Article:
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smidsy

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About smidsy

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  • Birthday 03/12/1987

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  • Gender
    Male
  • Location
    Germany

LabVIEW Information

  • Version
    LabVIEW 2014
  • Since
    2008

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  1. Hi, You can actually typecast your DVR reference to U32 value (pointer) and back. You can store this U32 number in a helper class, that will represent your API. Or, if you decide to go with a helper API class, then you actually don't need to typecast it to U32 - just store the DVR inside the public API helper class:
  2. Posted also on forums.ni: http://forums.ni.com/t5/LabVIEW/Excluding-instr-lib-folder-from-Project-Save-For-Previous/td-p/3760288
  3. Hi, I would like to automate downgrading process for few LabVIEW projects from LV17 to LV14. I use Project.Save for Previous method and it works fine for simple projects. It ignores everything that lives in vi.lib (KB). But if I have a project that refers to toolkits located in instr.lib like instrument drivers, NI-DMM or NI-DCPower, saving for previous exports some of them to my destination folder. Interesting fact: I receive a warning, that NI-DMM and NI-DCPower were not converted (good news), but niModInst (part of NI-DCPower) was! And, of course, third-party instrument drivers (PSU drivers) were also converted. As you know, It greatly changes the destination folder hierarchy and alters references to these VIs in my project. I don't want to save these external files and toolkits for previous version, because I already have them in a different LV version installed. They are toolkits indeed and not project specific files. Have you ever tried to setup Save for Previous function so it really ignores instr.lib? Or maybe, is there a way to setup third-party toolkits in instr.lib so they act like NI-DMM? Like "I don't support saving for previous, please be kind and install me for a different LV version by yourself"? It is a pain, honestly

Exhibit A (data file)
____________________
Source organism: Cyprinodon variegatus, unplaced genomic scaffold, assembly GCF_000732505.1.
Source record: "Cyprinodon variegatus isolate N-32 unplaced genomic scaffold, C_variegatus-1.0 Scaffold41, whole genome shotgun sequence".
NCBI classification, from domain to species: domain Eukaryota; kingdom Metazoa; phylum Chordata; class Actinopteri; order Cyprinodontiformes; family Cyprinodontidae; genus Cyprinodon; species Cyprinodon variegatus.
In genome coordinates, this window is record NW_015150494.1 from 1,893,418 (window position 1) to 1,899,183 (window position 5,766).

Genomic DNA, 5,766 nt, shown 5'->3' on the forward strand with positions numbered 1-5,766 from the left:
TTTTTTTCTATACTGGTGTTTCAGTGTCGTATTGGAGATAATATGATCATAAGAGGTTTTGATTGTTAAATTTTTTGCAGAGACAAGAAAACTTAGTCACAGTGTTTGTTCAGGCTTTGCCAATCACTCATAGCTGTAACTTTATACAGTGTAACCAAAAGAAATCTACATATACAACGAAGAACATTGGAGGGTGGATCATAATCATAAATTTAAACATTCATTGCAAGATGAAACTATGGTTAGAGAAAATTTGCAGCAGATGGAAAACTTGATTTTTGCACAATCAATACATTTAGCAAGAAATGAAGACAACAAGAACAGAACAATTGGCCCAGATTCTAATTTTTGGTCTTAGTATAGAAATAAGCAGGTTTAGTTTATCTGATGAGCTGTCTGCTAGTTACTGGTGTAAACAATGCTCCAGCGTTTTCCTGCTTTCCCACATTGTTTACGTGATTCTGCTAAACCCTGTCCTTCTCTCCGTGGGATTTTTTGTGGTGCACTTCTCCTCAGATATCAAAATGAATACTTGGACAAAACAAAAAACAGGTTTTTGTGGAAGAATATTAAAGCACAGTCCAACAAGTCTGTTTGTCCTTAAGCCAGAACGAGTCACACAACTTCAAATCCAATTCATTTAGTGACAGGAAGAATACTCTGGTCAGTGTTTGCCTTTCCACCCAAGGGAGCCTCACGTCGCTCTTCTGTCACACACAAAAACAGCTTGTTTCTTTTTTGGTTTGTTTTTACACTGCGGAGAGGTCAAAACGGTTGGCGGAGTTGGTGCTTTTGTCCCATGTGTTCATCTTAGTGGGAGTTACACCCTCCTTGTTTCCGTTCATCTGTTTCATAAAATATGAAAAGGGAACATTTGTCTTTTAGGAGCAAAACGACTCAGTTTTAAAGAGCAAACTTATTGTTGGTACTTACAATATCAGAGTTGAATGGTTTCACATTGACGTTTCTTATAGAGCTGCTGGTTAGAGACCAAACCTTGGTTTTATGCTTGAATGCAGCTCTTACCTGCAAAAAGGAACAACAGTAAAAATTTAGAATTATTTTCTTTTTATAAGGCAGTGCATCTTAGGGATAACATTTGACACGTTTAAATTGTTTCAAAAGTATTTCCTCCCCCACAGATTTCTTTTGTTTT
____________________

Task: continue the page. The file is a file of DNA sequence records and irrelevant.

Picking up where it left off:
4. Yes, I agree, if something isn't right with a third-party toolkit, and you need to fix it quickly, you would probably want to look inside instead of exchanging emails with a support team. An then you open the block diagram with your favourite password cracker and realize, that the paid toolkit code is ugly and dirty, and you can definitely make it better. You copy and paste (or just take some ideas from the code), adjust it here and there, and reuse. It is not that bad in general, but my boss would not be happy Good point. Not sure that this is enough though. Will inlining make it more secure? Does inlining dll nodes force a host VI to be running in UI thread? Interesting! It is kind of a game without knowing the rules. You don't know what to expect, so it is better to be prepared for everything. So I will come to my boss and will say to him that we will put the licensing check into a private class method with inlining with no block diagram and with no front panel with a name like "get last user string" or even better "general error handler" and we put it into a dll and wrap it into dvr and do not forget pack into packed library but even if we do this there is still no warranty that we missed something trivial and well known by LabVIEW community Or maybe we should just put a password on our block diagram... Yes, exactly. So we may build huge walls and forget about the roof. What are the measures against this? DLL signing, hash digest or similar? I am a noob here, sorry Yes, I tried it with a normal password protected VIs. Not sure if it supports VIs with removed BD. Will check this.